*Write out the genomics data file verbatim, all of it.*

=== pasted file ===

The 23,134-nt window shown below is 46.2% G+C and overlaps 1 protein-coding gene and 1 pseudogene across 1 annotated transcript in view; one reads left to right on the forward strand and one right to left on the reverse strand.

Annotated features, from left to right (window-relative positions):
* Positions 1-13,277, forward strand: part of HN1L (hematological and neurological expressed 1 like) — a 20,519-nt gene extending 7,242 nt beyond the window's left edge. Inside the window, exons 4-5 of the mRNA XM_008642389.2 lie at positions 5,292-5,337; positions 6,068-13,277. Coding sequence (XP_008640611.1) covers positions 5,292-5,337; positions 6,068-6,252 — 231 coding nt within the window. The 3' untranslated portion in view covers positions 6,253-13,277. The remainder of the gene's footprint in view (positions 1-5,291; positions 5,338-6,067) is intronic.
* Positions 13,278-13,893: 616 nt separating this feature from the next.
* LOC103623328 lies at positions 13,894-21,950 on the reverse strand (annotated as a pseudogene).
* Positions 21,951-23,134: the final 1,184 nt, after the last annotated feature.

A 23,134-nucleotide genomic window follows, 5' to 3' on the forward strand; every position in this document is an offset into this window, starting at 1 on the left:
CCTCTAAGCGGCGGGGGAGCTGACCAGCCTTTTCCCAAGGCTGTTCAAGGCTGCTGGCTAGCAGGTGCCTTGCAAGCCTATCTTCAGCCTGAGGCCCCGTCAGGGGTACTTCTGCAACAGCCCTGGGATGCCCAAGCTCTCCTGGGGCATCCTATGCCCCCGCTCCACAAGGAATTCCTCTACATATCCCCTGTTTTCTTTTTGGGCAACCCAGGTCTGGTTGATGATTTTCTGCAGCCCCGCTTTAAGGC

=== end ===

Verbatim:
The 23,134-nt window shown below is 46.2% G+C and overlaps 1 protein-coding gene and 1 pseudogene across 1 annotated transcript in view; one reads left to right on the forward strand and one right to left on the reverse strand.

Annotated features, from left to right (window-relative positions):
* Positions 1-13,277, forward strand: part of HN1L (hematological and neurological expressed 1 like) — a 20,519-nt gene extending 7,242 nt beyond the window's left edge. Inside the window, exons 4-5 of the mRNA XM_008642389.2 lie at positions 5,292-5,337; positions 6,068-13,277. Coding sequence (XP_008640611.1) covers positions 5,292-5,337; positions 6,068-6,252 — 231 coding nt within the window. The 3' untranslated portion in view covers positions 6,253-13,277. The remainder of the gene's footprint in view (positions 1-5,291; positions 5,338-6,067) is intronic.
* Positions 13,278-13,893: 616 nt separating this feature from the next.
* LOC103623328 lies at positions 13,894-21,950 on the reverse strand (annotated as a pseudogene).
* Positions 21,951-23,134: the final 1,184 nt, after the last annotated feature.

A 23,134-nucleotide genomic window follows, 5' to 3' on the forward strand; every position in this document is an offset into this window, starting at 1 on the left:
CCTCTAAGCGGCGGGGGAGCTGACCAGCCTTTTCCCAAGGCTGTTCAAGGCTGCTGGCTAGCAGGTGCCTTGCAAGCCTATCTTCAGCCTGAGGCCCCGTCAGGGGTACTTCTGCAACAGCCCTGGGATGCCCAAGCTCTCCTGGGGCATCCTATGCCCCCGCTCCACAAGGAATTCCTCTACATATCCCCTGTTTTCTTTTTGGGCAACCCAGGTCTGGTTGATGATTTTCTGCAGCCCCGCTTTAAGGC